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  34. Sven Nyholm (2015). Motivation-Enhancements and Domain-Specific Values. American Journal of Bioethics Neuroscience 6 (1):37-39.
    Recent research suggests that “smart drugs” don’t make healthy individuals who use them smarter. The main effects are instead on levels of motivation and interest. So the main ethical question here is not whether there is anything wrong or regrettable about healthy individuals’ using these drugs to make themselves smarter. It is rather whether there is anything problematic about their using these drugs to control or modulate their levels of motivation and interest. This question can either be discussed on a (...)
     
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  35.  4
    Darius Sauliūnas (2011). Domain Name Disputes in Lithuanian Courts: Silent Steps Towards Fairness on the Net. Jurisprudence 18 (3):943-961.
    National <.lt> domain name disputes in Lithuania are the ones which courts must decide without having any specific legal regulation. In such cases courts shall apply analogy of law, customs and general principals of law. Last but not least, the courts must address international legal practice as regards the domain name disputes, i.e. take into account the famous ICANN Uniform Domain Name Dispute Resolution Policy adopted in 1999 and mostly applied by the panels of WIPO Arbitration and Mediation Centre while (...)
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  36.  78
    Vincent Lam & Michael Esfeld (2012). The Structural Metaphysics of Quantum Theory and General Relativity. Journal for General Philosophy of Science / Zeitschrift für Allgemeine Wissenschaftstheorie 43 (2):243-258.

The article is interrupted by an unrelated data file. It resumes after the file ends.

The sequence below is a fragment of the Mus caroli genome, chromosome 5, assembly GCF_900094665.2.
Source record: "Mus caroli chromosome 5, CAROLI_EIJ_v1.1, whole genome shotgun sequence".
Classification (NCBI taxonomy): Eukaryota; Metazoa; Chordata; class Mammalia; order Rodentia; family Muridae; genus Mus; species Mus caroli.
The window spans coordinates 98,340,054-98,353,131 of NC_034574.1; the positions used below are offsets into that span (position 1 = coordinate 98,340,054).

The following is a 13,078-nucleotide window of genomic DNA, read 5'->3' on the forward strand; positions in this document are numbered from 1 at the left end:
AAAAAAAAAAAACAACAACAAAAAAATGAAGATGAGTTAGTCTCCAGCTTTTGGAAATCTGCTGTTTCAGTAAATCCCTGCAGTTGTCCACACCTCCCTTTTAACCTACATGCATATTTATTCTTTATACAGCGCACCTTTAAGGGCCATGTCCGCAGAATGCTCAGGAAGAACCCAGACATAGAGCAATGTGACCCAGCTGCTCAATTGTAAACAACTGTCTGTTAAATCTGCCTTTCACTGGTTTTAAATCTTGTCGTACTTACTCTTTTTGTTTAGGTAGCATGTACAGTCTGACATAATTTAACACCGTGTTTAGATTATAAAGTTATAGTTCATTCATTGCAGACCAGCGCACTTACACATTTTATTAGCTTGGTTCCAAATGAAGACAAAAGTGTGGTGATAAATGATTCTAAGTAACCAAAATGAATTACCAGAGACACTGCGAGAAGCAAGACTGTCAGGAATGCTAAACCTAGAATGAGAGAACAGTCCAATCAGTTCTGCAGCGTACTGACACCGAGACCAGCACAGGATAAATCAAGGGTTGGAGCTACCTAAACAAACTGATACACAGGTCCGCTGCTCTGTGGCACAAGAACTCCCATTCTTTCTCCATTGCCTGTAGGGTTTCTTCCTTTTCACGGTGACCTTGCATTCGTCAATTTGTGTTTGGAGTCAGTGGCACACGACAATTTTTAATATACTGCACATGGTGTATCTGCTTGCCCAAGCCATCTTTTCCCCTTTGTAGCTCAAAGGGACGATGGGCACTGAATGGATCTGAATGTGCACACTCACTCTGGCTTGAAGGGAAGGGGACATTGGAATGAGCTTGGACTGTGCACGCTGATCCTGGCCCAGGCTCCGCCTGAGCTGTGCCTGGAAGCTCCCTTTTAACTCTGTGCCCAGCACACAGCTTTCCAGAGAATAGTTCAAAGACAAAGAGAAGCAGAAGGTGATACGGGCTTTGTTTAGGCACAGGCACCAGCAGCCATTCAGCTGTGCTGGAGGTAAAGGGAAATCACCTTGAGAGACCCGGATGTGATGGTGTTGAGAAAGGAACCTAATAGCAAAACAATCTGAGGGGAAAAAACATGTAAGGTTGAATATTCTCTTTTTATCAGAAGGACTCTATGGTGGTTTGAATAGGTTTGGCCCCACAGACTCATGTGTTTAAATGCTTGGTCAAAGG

The paper compares ontic structural realism in quantum physics with ontic structural realism about space–time. We contend that both quantum theory and general relativity theory support a common, contentful metaphysics of ontic structural realism. After recalling the main claim of ontic structural realism and its physical support, we point out that both in the domain of quantum theory and in the domain of general relativity theory, there are objects whose essential ways of being are certain relations so that these objects (...)
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  37.  12
    Annette Karmiloff-Smith (1994). Précis of Beyond Modularity: A Developmental Perspective on Cognitive Science. Behavioral and Brain Sciences 17 (4):693.
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  38.  97
    Theodore Bach (2014). A Unified Account of General Learning Mechanisms and Theory‐of‐Mind Development. Mind and Language 29 (3):351-381.
    Modularity theorists have challenged that there are, or could be, general learning mechanisms that explain theory-of-mind development. In response, supporters of the ‘scientific theory-theory’ account of theory-of-mind development have appealed to children's use of auxiliary hypotheses and probabilistic causal modeling. This article argues that these general learning mechanisms are not sufficient to meet the modularist's challenge. The article then explores an alternative domain-general learning mechanism by proposing that children grasp the concept belief through the progressive alignment of (...)
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  39.  61
    Theodore Bach (2012). Analogical Cognition: Applications in Epistemology and the Philosophy of Mind and Language. Philosophy Compass 7 (5):348-360.
    Analogical cognition refers to the ability to detect, process, and learn from relational similarities. The study of analogical and similarity cognition is widely considered one of the ‘success stories’ of cognitive science, exhibiting convergence across many disciplines on foundational questions. Given the centrality of analogy to mind and knowledge, it would benefit philosophers investigating topics in epistemology and the philosophies of mind and language to become familiar with empirical models of analogical cognition. The goal of this essay is to describe (...)